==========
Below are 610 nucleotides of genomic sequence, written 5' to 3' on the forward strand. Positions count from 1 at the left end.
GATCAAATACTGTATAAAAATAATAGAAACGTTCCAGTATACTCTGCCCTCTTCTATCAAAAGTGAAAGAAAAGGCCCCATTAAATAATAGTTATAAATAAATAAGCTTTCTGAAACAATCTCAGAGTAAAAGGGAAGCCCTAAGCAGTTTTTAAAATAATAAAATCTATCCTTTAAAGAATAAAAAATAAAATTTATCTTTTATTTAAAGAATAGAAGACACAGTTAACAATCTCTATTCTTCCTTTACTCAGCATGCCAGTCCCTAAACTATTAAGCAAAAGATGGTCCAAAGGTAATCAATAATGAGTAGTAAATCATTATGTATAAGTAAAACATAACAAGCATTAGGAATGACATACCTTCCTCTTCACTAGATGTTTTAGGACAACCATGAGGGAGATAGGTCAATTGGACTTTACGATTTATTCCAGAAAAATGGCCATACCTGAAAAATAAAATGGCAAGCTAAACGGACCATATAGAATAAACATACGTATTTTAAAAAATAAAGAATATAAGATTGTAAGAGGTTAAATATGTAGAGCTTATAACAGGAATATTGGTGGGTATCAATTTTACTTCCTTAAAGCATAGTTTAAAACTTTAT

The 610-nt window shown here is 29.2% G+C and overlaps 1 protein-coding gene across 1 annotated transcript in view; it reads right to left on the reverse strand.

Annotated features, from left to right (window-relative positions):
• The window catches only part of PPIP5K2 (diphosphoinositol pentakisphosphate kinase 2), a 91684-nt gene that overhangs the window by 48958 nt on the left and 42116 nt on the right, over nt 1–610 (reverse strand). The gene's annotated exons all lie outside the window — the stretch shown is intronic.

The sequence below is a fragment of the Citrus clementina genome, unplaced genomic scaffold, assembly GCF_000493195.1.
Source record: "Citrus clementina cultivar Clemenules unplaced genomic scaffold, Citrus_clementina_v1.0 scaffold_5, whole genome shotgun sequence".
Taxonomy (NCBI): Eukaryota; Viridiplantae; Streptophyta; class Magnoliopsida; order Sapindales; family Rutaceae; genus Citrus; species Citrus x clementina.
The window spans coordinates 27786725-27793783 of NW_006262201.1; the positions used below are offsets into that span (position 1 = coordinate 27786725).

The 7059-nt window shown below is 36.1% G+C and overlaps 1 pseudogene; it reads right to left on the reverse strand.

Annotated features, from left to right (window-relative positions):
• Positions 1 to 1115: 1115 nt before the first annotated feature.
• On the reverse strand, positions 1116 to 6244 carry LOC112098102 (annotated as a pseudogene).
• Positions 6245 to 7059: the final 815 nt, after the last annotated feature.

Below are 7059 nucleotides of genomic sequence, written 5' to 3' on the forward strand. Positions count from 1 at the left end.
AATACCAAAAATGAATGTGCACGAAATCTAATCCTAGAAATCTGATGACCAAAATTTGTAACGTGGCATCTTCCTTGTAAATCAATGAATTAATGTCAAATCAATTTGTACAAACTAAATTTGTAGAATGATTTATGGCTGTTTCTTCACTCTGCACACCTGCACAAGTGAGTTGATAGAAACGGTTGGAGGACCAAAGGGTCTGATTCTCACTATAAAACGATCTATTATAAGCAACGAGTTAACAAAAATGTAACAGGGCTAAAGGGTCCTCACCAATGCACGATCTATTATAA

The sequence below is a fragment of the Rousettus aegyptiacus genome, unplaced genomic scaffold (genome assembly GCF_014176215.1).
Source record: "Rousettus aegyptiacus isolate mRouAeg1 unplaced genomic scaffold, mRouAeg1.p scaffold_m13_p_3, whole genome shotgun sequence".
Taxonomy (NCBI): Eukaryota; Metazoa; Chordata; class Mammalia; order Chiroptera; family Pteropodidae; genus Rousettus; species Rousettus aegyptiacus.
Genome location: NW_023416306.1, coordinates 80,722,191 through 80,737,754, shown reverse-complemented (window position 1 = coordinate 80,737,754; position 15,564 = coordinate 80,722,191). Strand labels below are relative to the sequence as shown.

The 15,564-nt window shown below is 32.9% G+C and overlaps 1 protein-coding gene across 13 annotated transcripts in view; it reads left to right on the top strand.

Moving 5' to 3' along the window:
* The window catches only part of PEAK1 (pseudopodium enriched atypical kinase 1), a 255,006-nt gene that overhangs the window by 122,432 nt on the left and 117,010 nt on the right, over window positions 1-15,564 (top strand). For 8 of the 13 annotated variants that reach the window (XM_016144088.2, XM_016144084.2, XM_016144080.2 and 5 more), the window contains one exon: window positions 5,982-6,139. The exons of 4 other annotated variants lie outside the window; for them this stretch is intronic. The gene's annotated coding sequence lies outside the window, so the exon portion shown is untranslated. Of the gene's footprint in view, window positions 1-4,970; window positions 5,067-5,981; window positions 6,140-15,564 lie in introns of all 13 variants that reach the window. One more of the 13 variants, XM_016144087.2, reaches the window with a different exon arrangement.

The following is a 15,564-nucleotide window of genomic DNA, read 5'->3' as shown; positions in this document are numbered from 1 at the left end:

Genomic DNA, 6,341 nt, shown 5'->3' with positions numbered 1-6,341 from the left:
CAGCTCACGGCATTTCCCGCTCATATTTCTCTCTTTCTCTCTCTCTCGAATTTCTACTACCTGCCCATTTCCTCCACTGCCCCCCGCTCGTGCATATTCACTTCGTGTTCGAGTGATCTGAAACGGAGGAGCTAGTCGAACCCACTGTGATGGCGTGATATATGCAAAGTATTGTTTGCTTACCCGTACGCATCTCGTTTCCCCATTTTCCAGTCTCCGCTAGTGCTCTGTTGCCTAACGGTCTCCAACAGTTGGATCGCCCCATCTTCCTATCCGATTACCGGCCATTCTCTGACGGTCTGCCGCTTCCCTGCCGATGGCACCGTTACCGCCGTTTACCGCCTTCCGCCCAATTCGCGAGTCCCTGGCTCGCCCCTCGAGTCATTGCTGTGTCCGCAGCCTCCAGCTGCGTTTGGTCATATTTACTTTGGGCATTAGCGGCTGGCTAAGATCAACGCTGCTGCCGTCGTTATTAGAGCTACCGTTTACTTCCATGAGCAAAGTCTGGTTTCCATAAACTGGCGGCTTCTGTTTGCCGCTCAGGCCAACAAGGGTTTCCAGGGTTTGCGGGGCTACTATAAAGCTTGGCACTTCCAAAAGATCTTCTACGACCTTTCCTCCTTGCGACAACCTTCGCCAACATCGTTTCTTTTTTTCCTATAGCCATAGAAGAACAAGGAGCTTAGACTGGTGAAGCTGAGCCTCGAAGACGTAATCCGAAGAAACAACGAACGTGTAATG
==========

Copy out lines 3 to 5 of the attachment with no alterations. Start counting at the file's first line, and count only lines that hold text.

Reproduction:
The 610-nt window shown here is 29.2% G+C and overlaps 1 protein-coding gene across 1 annotated transcript in view; it reads right to left on the reverse strand.

Annotated features, from left to right (window-relative positions):
• The window catches only part of PPIP5K2 (diphosphoinositol pentakisphosphate kinase 2), a 91684-nt gene that overhangs the window by 48958 nt on the left and 42116 nt on the right, over nt 1–610 (reverse strand). The gene's annotated exons all lie outside the window — the stretch shown is intronic.